Exploring the Lost Wonders of Gede

  • 02 December 2015 | By Turtle Bay Beach Club

A world of mystery at Gede

I’m back in Watamu for some serious unwinding. Chill paradise with a smile. It’s the people who make this the place, always happy for smile and a greeting. And the magic doesn’t stop there. Somehow it’s in the trees, the spaces between, the very air itself. As I’m filling up on the magic another special feeling comes to me. It’s more than just magic, it’s spiritual, not in the religious sense but in the lifting up of the spirits. A feeling of eternal peace and companionship. This is strange as the place in mind is a ruin – The Ruins of Gede.

Visiting the Ruins

My grandparents retired to Malindi and I remember coming down as a child I would get (when the pestering paid off) an occasional visit. This was long before it was organised or looked after. Now the National Museums of Kenya are responsible and it’s under the watchful eye of their curator Mohamed and his team. They have done a wonderful job with just enough being kept in order without affecting the ambiance. The buildings are remarkable in their preservation and as you walk around it’s easy to take yourself back in time, walking through the buildings and doorways. From the history that’s been gleaned by archaeologists (there’s no written reference to work from) it was a wealthy and progressive Swahili town of over 2,500 people at its peak. It’s been lived in from as early as the 12th century to as late as the 17th century, but the 15th century is when it came into its own. This was clearly the upper end of the market with innovations such as an early style flush toilet included, and bathrooms with drains. Even a Ming vase from China has been found, along with scissors from Spain, an Indian lamp, Beads from Venice. It all adds up to a vibrant wealthy place. And then it was abandoned. Probably not overnight but with a series of external pressures that slowly led to a departure of the people and a reoccupation by the forest. A punitive expedition from Mombasa, a Wazimba raid, the falling water table drying up the wells, and the threat of the Galla from Somalia. But all this is technical. It’s good to know, the excellent guides can take you around to put things in perspective, and if you push, a few stories as well. But there’s another side to Gede, the side that was so exciting as a child, and why, when you’ve understood the basic plan you should take time by yourself to explore.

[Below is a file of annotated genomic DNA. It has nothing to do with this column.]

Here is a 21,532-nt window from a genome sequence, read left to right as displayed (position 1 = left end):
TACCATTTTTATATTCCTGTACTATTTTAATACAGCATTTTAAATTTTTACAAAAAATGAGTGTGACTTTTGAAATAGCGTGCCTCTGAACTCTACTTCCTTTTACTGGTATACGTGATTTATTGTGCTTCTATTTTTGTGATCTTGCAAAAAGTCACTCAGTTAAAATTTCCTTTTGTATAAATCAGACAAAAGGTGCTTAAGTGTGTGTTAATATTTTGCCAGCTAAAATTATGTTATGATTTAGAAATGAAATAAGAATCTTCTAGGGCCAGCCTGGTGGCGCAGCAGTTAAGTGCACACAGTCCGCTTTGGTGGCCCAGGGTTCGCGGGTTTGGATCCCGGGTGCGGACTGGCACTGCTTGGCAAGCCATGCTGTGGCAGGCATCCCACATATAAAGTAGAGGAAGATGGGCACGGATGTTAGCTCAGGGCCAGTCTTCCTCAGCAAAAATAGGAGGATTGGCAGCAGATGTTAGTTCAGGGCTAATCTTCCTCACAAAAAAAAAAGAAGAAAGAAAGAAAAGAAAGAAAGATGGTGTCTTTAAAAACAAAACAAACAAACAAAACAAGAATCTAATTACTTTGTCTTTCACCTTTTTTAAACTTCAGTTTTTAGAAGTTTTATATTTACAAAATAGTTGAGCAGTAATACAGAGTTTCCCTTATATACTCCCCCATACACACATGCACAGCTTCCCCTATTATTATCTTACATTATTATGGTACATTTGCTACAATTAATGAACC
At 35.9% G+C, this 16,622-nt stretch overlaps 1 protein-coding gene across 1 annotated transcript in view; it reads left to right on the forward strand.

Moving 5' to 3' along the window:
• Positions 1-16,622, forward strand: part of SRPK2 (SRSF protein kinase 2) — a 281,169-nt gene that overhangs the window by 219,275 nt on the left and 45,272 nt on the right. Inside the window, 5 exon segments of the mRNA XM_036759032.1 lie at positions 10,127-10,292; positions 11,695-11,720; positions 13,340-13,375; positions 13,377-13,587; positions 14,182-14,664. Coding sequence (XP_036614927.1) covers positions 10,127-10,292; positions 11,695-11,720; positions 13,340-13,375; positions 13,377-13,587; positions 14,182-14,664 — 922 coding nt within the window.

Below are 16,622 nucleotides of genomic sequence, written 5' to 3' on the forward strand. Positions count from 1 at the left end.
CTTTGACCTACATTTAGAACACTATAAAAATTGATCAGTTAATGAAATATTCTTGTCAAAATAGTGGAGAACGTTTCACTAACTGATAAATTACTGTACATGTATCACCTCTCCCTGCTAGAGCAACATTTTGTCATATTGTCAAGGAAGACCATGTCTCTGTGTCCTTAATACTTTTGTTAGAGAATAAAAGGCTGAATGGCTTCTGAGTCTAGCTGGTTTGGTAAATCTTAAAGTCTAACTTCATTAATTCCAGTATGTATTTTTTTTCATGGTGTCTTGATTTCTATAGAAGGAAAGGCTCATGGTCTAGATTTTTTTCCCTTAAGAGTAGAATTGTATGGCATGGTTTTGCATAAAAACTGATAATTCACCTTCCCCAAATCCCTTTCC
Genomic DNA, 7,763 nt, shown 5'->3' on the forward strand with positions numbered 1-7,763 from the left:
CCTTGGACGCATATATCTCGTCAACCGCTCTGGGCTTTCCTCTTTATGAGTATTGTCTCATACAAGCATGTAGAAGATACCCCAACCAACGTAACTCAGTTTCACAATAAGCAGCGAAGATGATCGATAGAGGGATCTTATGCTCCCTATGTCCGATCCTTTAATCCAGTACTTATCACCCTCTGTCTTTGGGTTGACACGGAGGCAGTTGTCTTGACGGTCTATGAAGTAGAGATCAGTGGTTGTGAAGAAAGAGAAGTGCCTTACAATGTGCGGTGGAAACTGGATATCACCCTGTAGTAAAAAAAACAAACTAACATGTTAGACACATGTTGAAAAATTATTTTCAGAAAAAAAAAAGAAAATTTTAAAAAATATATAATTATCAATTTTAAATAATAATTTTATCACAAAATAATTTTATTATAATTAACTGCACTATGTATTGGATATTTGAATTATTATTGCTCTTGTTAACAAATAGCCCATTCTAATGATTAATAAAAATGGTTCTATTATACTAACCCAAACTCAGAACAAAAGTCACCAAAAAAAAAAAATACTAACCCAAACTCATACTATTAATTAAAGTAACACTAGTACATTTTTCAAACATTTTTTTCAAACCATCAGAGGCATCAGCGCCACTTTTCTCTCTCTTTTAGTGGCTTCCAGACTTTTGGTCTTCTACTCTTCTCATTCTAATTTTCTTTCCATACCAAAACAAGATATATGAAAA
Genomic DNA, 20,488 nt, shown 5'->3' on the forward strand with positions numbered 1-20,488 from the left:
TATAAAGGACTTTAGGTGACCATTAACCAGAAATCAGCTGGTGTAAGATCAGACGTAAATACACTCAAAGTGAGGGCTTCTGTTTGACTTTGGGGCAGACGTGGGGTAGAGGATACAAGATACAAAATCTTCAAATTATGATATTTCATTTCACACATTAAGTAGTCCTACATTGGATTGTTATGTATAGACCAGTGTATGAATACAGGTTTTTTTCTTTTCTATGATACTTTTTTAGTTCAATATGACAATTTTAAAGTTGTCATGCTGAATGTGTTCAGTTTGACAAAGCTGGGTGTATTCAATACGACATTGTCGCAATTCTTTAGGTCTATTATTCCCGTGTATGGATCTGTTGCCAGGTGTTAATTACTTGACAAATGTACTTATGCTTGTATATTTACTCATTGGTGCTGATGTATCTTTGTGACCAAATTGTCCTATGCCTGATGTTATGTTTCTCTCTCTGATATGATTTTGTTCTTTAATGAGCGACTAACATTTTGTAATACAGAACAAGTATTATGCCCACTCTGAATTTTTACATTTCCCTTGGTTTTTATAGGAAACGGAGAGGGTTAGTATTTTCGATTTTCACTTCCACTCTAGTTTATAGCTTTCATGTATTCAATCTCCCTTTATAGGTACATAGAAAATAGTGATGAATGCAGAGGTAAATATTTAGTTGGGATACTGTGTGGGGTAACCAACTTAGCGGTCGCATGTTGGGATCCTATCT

Doorways to the Past

The place is truly extraordinary. By yourself, but somehow you are never alone. You are walking, sitting, just being with the ancestors. Local lore calls these the Old Ones, the spirits of the priests of Gede. And unlike some ruins that can be menacing and oppressive, these guardians seem to be welcoming and protective. But be respectful. One story I was given was of an archaeologist, enticed into the forest by the force of attraction of a particular place only to become disorientated and lost just a few meters in. And this is just one of the many tales of spirits and happenings. You are here by invitation and proper deference should be shown to its real inhabitants, the Old Ones. It is a place of power, of presence, of mystery and magic. And anyone who goes there can feel the uplifting spirit of the place, the peace and the harmony. One possible origin of the name of Gede is the Oromo word – precious – and the place certainly is that.

See more information about visiting Gede and staying at Turtle Bay Beach Club in Watamu.

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